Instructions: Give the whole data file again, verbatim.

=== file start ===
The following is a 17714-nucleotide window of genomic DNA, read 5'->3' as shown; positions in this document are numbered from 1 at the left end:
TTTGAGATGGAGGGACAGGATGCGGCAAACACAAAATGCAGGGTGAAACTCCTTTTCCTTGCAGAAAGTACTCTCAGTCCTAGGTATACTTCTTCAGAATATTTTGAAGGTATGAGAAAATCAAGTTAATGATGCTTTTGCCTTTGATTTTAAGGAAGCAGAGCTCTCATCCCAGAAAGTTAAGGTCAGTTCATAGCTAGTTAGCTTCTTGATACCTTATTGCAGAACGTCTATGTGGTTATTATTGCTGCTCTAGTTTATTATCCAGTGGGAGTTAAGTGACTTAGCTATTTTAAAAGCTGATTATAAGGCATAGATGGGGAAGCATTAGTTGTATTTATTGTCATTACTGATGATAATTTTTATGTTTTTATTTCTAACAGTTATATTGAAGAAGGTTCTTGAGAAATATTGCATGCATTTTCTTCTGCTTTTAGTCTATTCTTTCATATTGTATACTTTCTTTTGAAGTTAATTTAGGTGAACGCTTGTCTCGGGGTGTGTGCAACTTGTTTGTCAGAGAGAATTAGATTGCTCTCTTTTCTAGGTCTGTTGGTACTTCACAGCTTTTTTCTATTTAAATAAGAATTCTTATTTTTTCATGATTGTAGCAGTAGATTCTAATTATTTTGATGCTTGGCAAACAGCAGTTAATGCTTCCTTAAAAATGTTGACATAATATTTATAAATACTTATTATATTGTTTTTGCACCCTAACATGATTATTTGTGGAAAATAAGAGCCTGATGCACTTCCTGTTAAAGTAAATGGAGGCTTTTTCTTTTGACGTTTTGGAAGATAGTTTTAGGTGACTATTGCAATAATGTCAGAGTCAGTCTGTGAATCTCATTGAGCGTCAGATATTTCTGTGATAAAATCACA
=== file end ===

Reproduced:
The following is a 17714-nucleotide window of genomic DNA, read 5'->3' as shown; positions in this document are numbered from 1 at the left end:
TTTGAGATGGAGGGACAGGATGCGGCAAACACAAAATGCAGGGTGAAACTCCTTTTCCTTGCAGAAAGTACTCTCAGTCCTAGGTATACTTCTTCAGAATATTTTGAAGGTATGAGAAAATCAAGTTAATGATGCTTTTGCCTTTGATTTTAAGGAAGCAGAGCTCTCATCCCAGAAAGTTAAGGTCAGTTCATAGCTAGTTAGCTTCTTGATACCTTATTGCAGAACGTCTATGTGGTTATTATTGCTGCTCTAGTTTATTATCCAGTGGGAGTTAAGTGACTTAGCTATTTTAAAAGCTGATTATAAGGCATAGATGGGGAAGCATTAGTTGTATTTATTGTCATTACTGATGATAATTTTTATGTTTTTATTTCTAACAGTTATATTGAAGAAGGTTCTTGAGAAATATTGCATGCATTTTCTTCTGCTTTTAGTCTATTCTTTCATATTGTATACTTTCTTTTGAAGTTAATTTAGGTGAACGCTTGTCTCGGGGTGTGTGCAACTTGTTTGTCAGAGAGAATTAGATTGCTCTCTTTTCTAGGTCTGTTGGTACTTCACAGCTTTTTTCTATTTAAATAAGAATTCTTATTTTTTCATGATTGTAGCAGTAGATTCTAATTATTTTGATGCTTGGCAAACAGCAGTTAATGCTTCCTTAAAAATGTTGACATAATATTTATAAATACTTATTATATTGTTTTTGCACCCTAACATGATTATTTGTGGAAAATAAGAGCCTGATGCACTTCCTGTTAAAGTAAATGGAGGCTTTTTCTTTTGACGTTTTGGAAGATAGTTTTAGGTGACTATTGCAATAATGTCAGAGTCAGTCTGTGAATCTCATTGAGCGTCAGATATTTCTGTGATAAAATCACA